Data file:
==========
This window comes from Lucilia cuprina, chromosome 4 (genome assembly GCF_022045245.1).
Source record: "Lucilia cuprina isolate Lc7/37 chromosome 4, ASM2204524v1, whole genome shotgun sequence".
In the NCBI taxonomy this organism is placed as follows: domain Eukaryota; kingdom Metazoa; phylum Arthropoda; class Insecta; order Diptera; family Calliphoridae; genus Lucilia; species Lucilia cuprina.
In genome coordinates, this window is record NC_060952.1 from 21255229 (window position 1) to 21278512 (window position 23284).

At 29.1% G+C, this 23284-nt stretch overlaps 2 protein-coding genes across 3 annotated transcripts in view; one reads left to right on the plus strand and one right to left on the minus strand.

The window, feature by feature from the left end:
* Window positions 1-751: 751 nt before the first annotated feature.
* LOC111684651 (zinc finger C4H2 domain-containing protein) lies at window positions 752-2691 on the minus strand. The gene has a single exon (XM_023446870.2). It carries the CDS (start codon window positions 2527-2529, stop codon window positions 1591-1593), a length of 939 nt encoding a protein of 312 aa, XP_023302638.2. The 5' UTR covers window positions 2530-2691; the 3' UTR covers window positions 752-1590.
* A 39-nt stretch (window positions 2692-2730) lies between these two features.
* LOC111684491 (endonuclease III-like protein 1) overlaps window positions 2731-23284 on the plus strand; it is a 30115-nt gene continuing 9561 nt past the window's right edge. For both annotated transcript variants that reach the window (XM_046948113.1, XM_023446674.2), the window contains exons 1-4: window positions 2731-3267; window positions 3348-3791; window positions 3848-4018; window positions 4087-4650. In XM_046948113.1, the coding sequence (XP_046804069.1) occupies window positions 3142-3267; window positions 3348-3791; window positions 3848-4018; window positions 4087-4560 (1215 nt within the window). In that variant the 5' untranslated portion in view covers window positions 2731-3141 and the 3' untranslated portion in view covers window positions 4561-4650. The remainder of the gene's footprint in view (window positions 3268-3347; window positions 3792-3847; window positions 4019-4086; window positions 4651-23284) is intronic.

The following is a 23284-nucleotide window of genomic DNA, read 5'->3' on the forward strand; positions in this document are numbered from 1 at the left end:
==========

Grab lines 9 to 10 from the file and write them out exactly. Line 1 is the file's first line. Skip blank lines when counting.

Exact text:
* A 39-nt stretch (window positions 2692-2730) lies between these two features.
* LOC111684491 (endonuclease III-like protein 1) overlaps window positions 2731-23284 on the plus strand; it is a 30115-nt gene continuing 9561 nt past the window's right edge. For both annotated transcript variants that reach the window (XM_046948113.1, XM_023446674.2), the window contains exons 1-4: window positions 2731-3267; window positions 3348-3791; window positions 3848-4018; window positions 4087-4650. In XM_046948113.1, the coding sequence (XP_046804069.1) occupies window positions 3142-3267; window positions 3348-3791; window positions 3848-4018; window positions 4087-4560 (1215 nt within the window). In that variant the 5' untranslated portion in view covers window positions 2731-3141 and the 3' untranslated portion in view covers window positions 4561-4650. The remainder of the gene's footprint in view (window positions 3268-3347; window positions 3792-3847; window positions 4019-4086; window positions 4651-23284) is intronic.